Published: August 1, 2019
LGNZ is disappointed central government has opted for the harshest medicine to help a minority of ailing polytechs by creating an untested and uncosted mega-institute to run all vocational training in New Zealand.
The move to merge the country’s 16 polytechs and on-the-job training programmes into a single entity was announced today after a six week consultation period.
“LGNZ recognises that a number of polytechs were facing financial challenges, and that some form of intervention was needed to ensure that these institutes could continue to service their current and future students,” said LGNZ President Dave Cull.
“However, these failing institutes represent only small subset of the total sector, with the Government’s own financial analysis showing that nine out of the country’s sixteen polytechs are operating just fine.”
“Surely a better path forward would have been to focus on the underperformers, and then engage on a programme of wider reform, particularly when the financial pressures have been caused by the Government not increasing funding for some ten years?”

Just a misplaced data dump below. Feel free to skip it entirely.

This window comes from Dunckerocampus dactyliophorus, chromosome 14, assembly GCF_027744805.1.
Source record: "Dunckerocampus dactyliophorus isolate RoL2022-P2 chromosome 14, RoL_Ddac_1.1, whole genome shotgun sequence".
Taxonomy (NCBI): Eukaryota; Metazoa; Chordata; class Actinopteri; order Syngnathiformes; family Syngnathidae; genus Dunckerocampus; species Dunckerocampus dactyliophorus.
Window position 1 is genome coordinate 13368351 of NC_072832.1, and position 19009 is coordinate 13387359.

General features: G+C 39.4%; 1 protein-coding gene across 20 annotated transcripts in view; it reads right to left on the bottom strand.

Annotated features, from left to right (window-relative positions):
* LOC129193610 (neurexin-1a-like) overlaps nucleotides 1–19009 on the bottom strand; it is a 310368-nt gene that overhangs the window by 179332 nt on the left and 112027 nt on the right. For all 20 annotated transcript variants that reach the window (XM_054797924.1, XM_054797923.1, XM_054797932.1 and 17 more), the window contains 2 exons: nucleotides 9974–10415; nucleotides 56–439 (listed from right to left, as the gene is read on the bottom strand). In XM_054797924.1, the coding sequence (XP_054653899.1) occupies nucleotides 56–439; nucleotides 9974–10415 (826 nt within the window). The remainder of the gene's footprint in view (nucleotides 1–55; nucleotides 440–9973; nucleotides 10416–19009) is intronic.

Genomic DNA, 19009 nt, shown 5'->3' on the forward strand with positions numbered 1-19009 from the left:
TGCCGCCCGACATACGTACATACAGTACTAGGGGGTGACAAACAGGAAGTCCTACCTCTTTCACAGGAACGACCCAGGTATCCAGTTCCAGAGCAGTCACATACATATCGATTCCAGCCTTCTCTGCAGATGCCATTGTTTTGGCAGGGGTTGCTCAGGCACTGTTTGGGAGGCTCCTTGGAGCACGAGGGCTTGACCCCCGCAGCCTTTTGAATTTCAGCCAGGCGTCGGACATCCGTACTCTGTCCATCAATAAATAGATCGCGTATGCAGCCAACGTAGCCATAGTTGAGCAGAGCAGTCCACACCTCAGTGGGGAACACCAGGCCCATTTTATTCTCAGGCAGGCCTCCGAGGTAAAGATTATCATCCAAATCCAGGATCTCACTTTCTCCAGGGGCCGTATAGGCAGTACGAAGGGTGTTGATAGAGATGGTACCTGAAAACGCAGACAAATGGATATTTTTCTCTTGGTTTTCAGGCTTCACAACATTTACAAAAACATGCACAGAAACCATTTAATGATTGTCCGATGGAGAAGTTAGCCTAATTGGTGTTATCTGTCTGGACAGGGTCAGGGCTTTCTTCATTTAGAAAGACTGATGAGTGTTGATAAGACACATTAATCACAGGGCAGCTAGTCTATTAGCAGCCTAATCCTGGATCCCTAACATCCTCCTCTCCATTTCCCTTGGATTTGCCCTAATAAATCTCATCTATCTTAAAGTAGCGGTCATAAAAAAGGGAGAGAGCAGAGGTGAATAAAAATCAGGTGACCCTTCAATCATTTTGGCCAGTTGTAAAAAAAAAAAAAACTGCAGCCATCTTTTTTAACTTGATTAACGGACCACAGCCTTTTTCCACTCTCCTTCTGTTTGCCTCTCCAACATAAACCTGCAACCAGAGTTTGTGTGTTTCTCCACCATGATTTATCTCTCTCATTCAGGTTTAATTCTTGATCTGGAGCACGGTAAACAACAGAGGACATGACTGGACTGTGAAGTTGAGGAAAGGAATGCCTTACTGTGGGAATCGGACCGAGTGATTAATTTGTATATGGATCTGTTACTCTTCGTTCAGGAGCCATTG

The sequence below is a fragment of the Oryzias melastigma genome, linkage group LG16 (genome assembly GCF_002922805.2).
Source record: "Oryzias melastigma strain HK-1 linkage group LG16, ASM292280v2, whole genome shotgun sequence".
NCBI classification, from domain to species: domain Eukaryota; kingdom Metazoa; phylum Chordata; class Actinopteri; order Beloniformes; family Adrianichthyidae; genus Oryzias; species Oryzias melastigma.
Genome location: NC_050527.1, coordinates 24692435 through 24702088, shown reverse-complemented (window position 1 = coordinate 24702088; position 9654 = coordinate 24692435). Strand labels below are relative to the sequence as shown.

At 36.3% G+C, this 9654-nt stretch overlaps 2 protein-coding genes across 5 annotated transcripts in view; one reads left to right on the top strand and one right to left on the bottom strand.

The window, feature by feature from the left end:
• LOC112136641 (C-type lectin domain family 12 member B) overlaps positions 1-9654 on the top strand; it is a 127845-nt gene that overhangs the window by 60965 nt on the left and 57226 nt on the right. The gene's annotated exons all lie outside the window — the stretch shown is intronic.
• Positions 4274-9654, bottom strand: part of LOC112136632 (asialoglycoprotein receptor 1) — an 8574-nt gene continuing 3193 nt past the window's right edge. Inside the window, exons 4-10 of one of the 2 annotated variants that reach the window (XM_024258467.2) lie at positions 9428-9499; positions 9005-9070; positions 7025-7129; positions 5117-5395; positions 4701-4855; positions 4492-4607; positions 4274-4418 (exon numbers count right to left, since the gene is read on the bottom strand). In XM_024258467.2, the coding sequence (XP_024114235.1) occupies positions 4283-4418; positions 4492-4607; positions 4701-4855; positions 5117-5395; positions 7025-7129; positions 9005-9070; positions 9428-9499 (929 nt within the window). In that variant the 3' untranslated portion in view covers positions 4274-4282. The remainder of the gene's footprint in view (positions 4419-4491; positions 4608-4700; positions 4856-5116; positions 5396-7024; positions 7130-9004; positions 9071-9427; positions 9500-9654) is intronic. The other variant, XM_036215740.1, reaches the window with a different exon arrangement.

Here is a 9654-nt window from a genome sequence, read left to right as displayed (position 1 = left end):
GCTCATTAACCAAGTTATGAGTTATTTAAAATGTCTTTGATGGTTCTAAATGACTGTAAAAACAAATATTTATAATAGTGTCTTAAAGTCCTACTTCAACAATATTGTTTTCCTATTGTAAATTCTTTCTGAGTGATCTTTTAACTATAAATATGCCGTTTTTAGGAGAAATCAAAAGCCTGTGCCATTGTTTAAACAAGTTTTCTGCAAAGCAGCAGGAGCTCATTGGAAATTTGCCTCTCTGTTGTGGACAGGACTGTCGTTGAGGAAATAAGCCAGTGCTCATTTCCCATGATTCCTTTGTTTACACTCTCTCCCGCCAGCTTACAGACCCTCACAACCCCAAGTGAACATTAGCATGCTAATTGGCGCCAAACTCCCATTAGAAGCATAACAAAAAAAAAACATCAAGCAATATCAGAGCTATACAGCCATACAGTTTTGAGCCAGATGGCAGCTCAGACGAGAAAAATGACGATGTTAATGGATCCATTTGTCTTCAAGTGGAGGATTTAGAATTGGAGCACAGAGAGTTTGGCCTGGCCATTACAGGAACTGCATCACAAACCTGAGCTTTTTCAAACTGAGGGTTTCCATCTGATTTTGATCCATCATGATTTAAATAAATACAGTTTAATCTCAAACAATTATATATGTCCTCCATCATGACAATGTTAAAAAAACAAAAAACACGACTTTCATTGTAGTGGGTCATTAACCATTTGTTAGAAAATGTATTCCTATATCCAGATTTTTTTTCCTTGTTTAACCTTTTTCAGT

“Instead Minister Hipkins has opted for the strongest intervention, one that also looks likely to pose the most risk in terms of disruption to the system.”
LGNZ is also concerned over the inclusion of on-the-job-training programmes in the overhaul, particularly as advice to the Government on vocational training reform did not recommend merging on and off-job training.
Taken as a total package, Mr Cull said local government is concerned that the voice of communities and local employers would be lost in favour of four to seven Workforce Development Councils.
“Contrary to the view from the Beehive, New Zealand’s regional economies are highly diverse, each with differing skills needs that local polytechs and on-the-job training programmes filled,” said Dave Cull.
“New Zealand’s communities are increasingly looking for localist policies – ones that are shaped by local voices. In this light a fit for purpose vocational training system would encourage this diversity, instead of merging it out of existence.”